So, yeah, I guess in moderation, HFCS isn't any worse than sucrose, but the point is there is no moderation, in the the U.S., Australia, Great Britain, and most other countries. And, these commercials are not advocating moderate consumption so much as they are pretending that HCFS is a perfectly healthy addition to your and your children's diets.
I'm not saying I don't eat the stuff. I was raised on it; I'm likely addicted to it. But, I keep it away from my kid (as well as other sugars) as best I can.
What I am saying, is don't be fooled by these stupid commercials. They are encouraging irresponsible consumerism and an unhealthy lifestyle. Be aware of what you and your family are eating.
And I'm officially off my soap box.
Thursday, September 11, 2008
At 15-months-old, Oscar is getting to a point where he no longer wants to take two naps. However, he still really needs two naps or he's awful tired and awful cranky. What to do?
Our pattern for the past several months has been a 2-2.5 hour morning nap and a 1 to 1.5 hour afternoon nap. And this pattern is SERIOUSLY AWESOME. Really, it is. Ask any parent and they will tell you a kid that naps for between three and five hours a day is like a dream, people, a dream. AND averaging 10-11 hours a night.
Our pattern as of the past few weeks as been closer to one 45 minute - 1 hour nap and one 1.5-2 hour nap. While this is still not too shabby, I'm maxing out at two hours of napping spread throughout the day, which is far less than the three to five hours of napping I'm used to.
Okay, I can deal with the fact that as Oscar gets older, he's going to drop a nap. He's going to reorganize his sleep schedule and consolidate his naps. I'm guessing we'll end up with a 2.5-3 hour nap by the time this all works itself out, and I'll be happy with that.
But what I'm struggling with, is how to help him get there, to his place of napping bliss? I've been following his cues like always, putting him down when he's tired, retrieving him when he wakes; but the fact that it's gotten so sporadic again is wearing on me. And my kid is cranky. The short nap is killing him. It's not long enough for him to fully recharge and he's much more likely to melt down without a nap of 2+ hours.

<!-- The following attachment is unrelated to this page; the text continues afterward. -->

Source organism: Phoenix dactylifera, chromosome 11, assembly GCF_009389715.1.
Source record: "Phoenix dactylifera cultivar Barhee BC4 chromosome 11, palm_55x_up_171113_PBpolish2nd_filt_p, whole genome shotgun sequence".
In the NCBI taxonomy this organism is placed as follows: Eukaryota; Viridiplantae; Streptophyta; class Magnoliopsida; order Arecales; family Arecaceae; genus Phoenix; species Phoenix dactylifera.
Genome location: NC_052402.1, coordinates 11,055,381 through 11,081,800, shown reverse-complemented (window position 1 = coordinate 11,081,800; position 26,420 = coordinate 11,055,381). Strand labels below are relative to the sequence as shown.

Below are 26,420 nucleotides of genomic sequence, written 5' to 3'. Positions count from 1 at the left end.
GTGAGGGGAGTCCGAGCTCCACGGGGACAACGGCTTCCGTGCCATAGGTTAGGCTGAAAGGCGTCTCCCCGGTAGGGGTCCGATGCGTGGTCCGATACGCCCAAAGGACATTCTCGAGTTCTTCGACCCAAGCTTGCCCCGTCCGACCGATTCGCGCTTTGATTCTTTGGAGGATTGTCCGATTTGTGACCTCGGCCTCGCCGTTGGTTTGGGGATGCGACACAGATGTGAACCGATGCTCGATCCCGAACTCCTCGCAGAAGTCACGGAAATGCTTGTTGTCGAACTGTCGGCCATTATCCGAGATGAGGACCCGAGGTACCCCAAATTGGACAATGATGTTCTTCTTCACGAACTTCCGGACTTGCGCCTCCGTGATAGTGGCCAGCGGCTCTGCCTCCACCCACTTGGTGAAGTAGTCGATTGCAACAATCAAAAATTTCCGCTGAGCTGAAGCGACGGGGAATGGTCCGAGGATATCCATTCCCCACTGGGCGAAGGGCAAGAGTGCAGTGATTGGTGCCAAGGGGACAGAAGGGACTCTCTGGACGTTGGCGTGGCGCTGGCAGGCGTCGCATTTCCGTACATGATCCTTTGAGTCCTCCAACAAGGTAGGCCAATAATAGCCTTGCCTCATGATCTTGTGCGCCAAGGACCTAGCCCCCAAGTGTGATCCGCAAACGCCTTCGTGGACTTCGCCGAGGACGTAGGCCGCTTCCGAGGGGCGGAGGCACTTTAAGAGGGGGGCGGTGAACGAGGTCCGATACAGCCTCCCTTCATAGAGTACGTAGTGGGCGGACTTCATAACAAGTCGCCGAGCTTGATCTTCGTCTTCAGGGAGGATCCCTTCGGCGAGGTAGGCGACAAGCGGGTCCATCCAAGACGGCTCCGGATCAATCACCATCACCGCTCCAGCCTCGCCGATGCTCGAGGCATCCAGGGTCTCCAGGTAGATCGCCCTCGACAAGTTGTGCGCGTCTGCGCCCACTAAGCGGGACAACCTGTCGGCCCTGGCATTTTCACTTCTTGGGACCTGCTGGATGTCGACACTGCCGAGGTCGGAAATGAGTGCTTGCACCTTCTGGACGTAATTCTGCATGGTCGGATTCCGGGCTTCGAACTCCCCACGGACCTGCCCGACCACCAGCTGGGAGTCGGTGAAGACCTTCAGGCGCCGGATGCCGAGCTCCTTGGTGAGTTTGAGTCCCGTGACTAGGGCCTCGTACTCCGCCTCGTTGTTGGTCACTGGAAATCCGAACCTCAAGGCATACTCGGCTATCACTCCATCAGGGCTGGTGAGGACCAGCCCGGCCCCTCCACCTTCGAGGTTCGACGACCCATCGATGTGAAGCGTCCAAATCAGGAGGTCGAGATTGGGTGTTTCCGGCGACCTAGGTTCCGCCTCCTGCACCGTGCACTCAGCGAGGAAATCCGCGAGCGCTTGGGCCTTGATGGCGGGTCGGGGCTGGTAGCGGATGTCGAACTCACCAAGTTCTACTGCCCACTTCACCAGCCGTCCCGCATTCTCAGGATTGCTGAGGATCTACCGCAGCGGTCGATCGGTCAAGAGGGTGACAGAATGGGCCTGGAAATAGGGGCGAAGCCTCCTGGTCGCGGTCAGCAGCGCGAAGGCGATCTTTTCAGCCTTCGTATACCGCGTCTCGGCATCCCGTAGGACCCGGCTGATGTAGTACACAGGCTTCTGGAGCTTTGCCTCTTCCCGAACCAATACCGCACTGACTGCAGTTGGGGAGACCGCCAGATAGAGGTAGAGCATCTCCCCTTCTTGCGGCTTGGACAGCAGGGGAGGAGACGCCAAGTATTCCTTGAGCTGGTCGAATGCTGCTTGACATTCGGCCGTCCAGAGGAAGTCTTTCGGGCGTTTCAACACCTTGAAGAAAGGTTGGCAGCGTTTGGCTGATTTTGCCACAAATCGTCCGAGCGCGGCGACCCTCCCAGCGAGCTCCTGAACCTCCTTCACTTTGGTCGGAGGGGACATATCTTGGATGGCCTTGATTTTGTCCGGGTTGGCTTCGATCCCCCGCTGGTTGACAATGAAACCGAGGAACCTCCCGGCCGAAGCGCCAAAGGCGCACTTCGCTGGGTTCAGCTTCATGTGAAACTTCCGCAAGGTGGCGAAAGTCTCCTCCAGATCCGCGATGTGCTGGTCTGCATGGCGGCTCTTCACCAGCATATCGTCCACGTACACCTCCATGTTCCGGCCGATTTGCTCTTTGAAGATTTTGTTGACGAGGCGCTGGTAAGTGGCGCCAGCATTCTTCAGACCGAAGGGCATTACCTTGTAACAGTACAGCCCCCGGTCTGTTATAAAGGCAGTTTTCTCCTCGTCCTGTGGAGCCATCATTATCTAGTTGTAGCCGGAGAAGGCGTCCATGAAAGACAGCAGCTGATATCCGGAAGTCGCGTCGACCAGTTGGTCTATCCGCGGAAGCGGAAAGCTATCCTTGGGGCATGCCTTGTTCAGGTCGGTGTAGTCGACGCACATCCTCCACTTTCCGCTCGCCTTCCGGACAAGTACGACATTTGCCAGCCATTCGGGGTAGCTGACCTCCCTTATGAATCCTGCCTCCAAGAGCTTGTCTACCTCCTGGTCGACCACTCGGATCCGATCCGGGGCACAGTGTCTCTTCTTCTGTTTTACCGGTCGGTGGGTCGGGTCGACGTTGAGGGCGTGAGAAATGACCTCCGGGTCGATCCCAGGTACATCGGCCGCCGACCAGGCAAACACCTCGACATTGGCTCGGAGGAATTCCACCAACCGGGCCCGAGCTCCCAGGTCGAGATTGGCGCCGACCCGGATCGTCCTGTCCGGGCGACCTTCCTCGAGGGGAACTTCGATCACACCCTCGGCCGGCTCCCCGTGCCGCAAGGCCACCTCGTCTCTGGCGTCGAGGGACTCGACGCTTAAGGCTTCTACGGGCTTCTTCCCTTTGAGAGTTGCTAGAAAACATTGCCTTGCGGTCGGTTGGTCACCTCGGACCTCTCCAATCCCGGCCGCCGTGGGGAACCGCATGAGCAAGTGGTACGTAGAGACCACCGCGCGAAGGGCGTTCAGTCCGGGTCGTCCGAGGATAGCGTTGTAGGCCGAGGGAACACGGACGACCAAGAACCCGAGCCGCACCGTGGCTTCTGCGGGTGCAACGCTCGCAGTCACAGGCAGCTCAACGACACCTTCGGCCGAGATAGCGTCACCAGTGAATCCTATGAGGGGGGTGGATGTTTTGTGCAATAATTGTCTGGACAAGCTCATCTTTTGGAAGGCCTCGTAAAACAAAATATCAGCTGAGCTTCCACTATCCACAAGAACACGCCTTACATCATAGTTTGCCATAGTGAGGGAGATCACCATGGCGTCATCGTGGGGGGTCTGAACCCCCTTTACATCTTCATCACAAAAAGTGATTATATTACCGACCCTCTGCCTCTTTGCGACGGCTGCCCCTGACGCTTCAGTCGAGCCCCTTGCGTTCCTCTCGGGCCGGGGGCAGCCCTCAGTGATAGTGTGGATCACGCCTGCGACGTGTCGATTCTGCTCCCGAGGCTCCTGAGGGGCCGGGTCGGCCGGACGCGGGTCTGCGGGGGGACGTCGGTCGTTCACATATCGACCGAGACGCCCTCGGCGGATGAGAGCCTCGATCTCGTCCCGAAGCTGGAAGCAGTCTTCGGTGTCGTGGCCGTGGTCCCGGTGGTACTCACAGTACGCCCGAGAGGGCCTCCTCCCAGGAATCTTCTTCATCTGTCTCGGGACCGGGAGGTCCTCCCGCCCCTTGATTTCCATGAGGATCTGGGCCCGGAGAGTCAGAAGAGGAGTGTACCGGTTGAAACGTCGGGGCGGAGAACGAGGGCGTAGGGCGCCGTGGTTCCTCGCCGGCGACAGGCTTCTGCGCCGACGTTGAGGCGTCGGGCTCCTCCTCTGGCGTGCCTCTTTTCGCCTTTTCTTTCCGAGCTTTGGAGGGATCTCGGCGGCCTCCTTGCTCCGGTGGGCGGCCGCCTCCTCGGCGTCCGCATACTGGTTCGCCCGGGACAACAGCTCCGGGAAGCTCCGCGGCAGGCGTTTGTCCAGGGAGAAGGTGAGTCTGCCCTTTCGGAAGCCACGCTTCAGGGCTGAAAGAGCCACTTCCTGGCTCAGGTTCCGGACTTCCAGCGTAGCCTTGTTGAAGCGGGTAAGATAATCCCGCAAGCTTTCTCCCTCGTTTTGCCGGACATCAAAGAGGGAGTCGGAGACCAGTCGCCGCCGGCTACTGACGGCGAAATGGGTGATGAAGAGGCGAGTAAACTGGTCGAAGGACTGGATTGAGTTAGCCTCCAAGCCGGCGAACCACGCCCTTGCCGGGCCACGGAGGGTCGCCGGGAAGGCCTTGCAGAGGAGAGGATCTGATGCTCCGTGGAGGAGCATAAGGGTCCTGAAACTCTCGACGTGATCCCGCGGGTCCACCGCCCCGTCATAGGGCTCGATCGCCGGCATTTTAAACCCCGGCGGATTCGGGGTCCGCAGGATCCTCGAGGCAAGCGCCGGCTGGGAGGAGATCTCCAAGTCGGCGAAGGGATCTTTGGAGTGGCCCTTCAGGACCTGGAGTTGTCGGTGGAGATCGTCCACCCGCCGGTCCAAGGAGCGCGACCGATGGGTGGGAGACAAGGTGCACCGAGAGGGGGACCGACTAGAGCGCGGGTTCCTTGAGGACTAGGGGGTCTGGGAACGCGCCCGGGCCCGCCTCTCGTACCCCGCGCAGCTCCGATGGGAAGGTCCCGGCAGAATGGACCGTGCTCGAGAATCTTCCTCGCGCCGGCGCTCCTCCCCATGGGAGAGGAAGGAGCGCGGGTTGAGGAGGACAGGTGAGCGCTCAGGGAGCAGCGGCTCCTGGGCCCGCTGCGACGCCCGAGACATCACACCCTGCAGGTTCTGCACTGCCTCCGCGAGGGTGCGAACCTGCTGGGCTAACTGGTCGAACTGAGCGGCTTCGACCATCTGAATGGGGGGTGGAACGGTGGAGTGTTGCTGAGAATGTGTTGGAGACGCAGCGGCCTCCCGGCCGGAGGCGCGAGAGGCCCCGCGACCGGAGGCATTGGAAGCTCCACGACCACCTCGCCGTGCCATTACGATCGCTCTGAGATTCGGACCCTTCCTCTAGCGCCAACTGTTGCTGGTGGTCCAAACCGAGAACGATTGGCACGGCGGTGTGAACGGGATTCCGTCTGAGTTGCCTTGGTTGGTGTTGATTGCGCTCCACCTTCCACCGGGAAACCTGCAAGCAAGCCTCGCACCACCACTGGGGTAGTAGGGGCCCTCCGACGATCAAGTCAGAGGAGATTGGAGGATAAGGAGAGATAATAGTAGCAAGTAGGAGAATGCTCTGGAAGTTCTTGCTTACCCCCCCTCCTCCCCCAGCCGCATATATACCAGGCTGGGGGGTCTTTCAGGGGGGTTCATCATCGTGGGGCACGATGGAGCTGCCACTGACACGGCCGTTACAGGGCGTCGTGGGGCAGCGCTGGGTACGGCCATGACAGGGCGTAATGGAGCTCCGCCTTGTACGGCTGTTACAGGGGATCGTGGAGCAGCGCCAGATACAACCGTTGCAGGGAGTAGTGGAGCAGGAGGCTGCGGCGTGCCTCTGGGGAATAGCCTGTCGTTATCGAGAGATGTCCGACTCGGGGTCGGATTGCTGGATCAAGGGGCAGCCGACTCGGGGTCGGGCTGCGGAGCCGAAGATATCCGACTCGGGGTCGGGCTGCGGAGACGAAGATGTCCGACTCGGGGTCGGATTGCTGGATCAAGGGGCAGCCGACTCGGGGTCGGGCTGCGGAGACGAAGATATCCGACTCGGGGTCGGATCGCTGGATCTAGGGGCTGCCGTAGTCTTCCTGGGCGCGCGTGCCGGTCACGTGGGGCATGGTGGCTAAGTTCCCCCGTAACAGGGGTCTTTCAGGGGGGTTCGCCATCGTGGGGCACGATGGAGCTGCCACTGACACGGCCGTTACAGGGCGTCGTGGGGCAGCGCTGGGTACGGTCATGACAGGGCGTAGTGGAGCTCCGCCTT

And, did I mention that I'm pregnant and my patience wears very thin very quickly? It's thread bare, people, and a cranky toddler wears it down in about a second.
Everyone says that the transition from one to two naps is a tough one. I know I'm not the first one to go through this. My pediatrician says it will all work itself out by the time he's 18 months. You know, when I have a newborn permanently attached to my boob and am completely sleep deprived and unable to parent even slightly effectively.
So, I just have to make it three more months, the three longest months of a pregnant woman's life. I have to be patient and help him work it out and deal with his crankiness and meltdowns without having any of my own.
He's awake, right now, at 9:55. I put him down at quarter after. He's crowing and playing up there.
So, I'm off.
Whoever said parenting gets easier is a liar.
Wednesday, September 10, 2008
Tuesday, September 9, 2008
I knew that it was coming. Friends warned me about it, and I actually thought I was looking forward to it.
It supposedly happens sometime between a year and 18 months, particularly in boy children. They just become really into their dad, preferring them even to mom. I'm not sure why but, my mom friends say it's like a switch flips and all of a sudden it's all about the Dada.
I thought, "It'll be great, Oscar and Nelson will get really close just before the baby is due. I'll be easier on me that way. He'll be clinging to his dad, not to me. I'll have a little space, a little breathing room before the baby arrives. And once the baby is here, Oscar will be so enamored with his Dad, he won't even miss me."
And you know what? They have gotten really close of the past weeks. Like, really close.
When Nelson enters a room, Oscar screams with delight and runs over to him.
If I'm holding Oscar and Nelson walks by, he begins whining and reaching out to him.
If, god forbid, Nelson needs to pass Oscar off to me, his little face crumples into a mass of tears and he clings to his dad like a little spider monkey.
Like I said, I thought it would be great. A relief even. But instead, I have to try really hard to not let it break my heart.
My baby, who once lived for me, breathed for me, was nourished by me, took his very life blood from me, if forsaking me for his dad.
I should not be jealous. I should be happy. It is traditionally much more difficult for dads to bond with babies, particularly when that baby is breastfed by a stay-at-home-mom. Nelson has waited a long time for the moment Oscar would come to him, cuddle him, be contented by his Daddy's arms. He's worked for it. He deserves it.
Now, it's not like Oscar has washed his hands of me completely. He still comes to me and cuddles me and calls to me and plants himself on my lap to play with toys while giving the occasional kiss or hug. He still loves and needs his mom.
But, when Daddy's in the room, I play second fiddle.
And I hate it.
And I hate the fact that I hate it.
I want my baby back.
Monday, September 8, 2008
Anyways, I was reading a post by fellow DC area blogger Sarah, Goon Squad Sarah the other day about her awful, bloody, itchy mosquito bites and it occurred to me that I've gotten not-a-one this year. Not one mosquito bite.